The counter was to go one step too far. Who knew this would be the year I would say; “I really wish that Carcass record didn’t have a background image behind the surgical instruments. It might have been my favorite cover of the year.” We also saw a proliferation of sleeves that were sans typography, which I was really surprised at given the staggering mountain of awesome hand-made type that adorned sleeves the year before. This was previously a pretty gutsy move on the part of any label and resisted at all costs, but now that most music is sold in a way where the name and title exists in text just below or above it, I think the comfort level has rapidly increased. It makes the times where type and image come together to make something more powerful than the individual parts even more amazing.

Kicking things off with the best of everything that had happened in design in the 3-4 years prior (casual photography, hand-made typography, brilliant natural composition, a return to authenticity) much in the same way that it did the same thing musically, Kurt Vile’s “Wakin On A Pretty Daze” was a joy on multiple levels. Created with street artist Stephen Powers (ESPO) it managed to weave Vile directly into the Philly landscape that shapes his music in so many ways.


It was a year filled with two scenes bubbling in the underground that were exciting on different levels – collage art, from the masters like Robert Pollard, to young bucks like Zach Hobbs and Vincent Griffin, to a merging of late night after hours club throb to percolating house beats. I think we will be hearing a lot more from both quadrants in 2014, but here is one of the sweet spots where they merged together. Using Benjamin Roder’s art, Evol Ai’s “Dark Disco” EP was just perfect at personifying both.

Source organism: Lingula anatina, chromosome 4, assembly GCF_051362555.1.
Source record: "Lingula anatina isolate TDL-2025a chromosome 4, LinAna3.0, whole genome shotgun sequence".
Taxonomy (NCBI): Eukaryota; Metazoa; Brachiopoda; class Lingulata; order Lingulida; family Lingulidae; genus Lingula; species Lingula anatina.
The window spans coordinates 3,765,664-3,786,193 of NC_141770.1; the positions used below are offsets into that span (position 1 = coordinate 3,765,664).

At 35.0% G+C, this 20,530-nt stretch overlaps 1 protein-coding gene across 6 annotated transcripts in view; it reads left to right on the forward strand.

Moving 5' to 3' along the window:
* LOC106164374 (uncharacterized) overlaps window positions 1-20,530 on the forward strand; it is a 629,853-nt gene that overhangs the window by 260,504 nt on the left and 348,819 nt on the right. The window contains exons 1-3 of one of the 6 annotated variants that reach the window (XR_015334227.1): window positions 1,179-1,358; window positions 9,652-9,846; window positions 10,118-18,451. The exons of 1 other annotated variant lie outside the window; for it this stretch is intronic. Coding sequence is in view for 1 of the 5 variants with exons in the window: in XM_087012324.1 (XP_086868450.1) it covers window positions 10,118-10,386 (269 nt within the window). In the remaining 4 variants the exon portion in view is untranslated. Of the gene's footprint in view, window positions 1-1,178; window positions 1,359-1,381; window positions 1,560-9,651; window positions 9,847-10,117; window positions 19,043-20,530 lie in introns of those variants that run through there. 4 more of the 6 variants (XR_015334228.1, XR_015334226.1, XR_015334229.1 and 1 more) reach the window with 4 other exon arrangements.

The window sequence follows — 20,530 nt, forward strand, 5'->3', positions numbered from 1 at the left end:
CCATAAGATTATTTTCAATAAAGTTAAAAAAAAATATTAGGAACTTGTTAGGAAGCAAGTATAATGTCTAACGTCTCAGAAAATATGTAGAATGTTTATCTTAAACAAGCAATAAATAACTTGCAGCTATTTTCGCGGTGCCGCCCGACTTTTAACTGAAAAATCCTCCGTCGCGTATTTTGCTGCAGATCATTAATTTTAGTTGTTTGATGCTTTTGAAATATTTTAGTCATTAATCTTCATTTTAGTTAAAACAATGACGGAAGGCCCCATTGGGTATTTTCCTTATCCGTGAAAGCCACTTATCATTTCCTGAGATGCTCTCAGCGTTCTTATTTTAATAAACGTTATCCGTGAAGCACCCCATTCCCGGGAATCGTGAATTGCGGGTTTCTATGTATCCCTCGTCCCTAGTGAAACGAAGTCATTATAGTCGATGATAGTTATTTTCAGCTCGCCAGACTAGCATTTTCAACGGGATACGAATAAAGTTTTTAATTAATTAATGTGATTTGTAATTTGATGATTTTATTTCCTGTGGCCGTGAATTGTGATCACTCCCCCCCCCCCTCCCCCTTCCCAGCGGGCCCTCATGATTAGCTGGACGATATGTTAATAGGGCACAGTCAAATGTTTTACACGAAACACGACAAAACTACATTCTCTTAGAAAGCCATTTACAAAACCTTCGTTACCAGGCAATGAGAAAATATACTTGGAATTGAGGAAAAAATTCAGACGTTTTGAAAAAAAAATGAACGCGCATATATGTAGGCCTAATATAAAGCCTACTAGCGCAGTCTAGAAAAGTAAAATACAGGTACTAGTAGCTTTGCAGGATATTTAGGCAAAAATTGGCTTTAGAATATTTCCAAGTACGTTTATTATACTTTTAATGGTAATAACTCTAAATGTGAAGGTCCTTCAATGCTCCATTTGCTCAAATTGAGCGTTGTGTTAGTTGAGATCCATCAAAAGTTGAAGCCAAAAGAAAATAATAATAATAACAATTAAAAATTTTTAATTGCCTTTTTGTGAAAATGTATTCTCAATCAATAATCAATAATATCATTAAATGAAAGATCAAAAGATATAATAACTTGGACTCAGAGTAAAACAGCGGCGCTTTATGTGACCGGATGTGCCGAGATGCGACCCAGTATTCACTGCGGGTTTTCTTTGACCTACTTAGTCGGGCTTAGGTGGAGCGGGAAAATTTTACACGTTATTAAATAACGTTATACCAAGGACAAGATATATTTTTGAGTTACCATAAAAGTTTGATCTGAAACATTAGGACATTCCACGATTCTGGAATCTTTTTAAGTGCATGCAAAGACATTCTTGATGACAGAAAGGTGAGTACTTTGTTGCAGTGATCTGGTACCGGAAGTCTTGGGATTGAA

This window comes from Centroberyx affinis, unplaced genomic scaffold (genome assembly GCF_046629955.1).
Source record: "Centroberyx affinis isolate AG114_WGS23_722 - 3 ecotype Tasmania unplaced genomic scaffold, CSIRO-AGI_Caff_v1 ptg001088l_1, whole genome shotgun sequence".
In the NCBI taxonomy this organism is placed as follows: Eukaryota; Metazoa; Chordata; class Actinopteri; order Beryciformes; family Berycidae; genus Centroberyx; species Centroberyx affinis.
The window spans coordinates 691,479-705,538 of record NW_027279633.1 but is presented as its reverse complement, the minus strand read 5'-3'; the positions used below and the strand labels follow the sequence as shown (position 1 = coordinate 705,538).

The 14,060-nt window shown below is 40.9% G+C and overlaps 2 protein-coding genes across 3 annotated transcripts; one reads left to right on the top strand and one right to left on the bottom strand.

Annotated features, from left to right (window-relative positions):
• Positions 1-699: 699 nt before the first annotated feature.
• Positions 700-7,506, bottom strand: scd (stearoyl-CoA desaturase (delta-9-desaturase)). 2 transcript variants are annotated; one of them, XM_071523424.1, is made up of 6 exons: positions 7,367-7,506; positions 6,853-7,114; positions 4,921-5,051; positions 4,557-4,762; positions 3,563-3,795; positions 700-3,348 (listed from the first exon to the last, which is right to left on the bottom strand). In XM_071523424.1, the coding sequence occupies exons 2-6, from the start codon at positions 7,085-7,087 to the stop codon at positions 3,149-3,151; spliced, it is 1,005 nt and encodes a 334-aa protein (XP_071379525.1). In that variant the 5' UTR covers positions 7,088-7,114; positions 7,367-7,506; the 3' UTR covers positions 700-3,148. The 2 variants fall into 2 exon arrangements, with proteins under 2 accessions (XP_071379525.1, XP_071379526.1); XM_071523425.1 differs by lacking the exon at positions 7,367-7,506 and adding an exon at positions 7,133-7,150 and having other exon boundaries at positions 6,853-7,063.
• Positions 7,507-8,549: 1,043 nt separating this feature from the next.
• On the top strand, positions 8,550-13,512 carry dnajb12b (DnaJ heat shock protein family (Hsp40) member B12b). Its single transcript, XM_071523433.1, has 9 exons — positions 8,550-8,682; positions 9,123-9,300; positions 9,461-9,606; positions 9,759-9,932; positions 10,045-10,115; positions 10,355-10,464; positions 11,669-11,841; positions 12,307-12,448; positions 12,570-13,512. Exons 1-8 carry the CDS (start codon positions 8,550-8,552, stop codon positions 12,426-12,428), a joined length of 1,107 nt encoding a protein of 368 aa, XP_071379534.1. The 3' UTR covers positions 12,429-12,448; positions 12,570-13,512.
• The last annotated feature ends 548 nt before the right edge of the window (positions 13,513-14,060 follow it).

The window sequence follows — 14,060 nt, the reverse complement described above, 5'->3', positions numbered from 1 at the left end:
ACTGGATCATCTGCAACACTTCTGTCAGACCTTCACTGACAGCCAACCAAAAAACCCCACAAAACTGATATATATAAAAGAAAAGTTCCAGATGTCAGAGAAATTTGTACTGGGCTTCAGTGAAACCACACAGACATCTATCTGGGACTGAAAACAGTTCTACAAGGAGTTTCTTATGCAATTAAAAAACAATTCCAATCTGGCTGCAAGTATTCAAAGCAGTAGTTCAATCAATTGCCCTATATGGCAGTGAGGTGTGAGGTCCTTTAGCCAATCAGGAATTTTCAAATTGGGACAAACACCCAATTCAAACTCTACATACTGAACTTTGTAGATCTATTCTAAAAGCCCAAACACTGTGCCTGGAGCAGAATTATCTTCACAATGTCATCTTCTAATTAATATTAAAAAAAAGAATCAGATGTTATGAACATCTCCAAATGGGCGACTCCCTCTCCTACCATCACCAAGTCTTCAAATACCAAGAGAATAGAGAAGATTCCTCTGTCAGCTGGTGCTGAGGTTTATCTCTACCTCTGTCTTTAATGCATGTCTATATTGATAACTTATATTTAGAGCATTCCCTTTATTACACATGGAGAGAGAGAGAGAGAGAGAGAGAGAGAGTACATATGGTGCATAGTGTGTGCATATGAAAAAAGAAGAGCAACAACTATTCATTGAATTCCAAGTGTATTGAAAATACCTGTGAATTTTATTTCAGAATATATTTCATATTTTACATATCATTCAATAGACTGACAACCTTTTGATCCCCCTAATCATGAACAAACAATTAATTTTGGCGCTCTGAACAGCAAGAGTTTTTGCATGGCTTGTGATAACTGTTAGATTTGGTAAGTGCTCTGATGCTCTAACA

Hometapes has traditionally had pretty spectacular packaging and the incorporation of painter Peter Ravn’s work to Leverage Models self-titled LP ups that game even further. His creepy corporate-informed paintings speak to our times better than nearly anyone in the current art world.


Beacon’s “The Way We Separate” speaks to a more interpersonal connection (or lack there of) and in a wave of R&B influenced duos that threaten to numb us out of any sexual dynamics inherent in their music, it is a staggeringly refreshing take on the visual element via Langdon Graves’ illustration.


Adorned with an illustration from Real Deal comic artist Lawrence Hubbard that says more about Los Angeles just by his selection as the illustrator than you could possibly imagine, I am stunned by how much I absolutely love and adore a cover for a record by Snoopzilla. 7 Days of Funk hits on all levels and in exquisite detail. I can only hope that it inspires more people to investigate the insane decade of violent street hustlers Hubbard documented in his comic’s run.


It has been pretty exciting to read the back and forth around Jonathan Barnbrook’s design for David Bowie’s “The Next Day.” Just knowing that design can still do that across all age groups, for such an already iconic artist, was refreshing. It is hard for me to distance my appreciation for the concept behind the design from the actual application, but it is brilliant on all levels. As Barnbrook himself stated, “we wanted to do something different with (the album cover) – very difficult in an area where everything has been done before.” Against all odds he has managed to do just that, and upset the very notions of what we think about design as it relates to music and the histories of both creative industries. I could honestly fill this entire space with just discussing this sleeve and still not exhaust all of my thoughts. Amazing.

David Bowie's The Next Day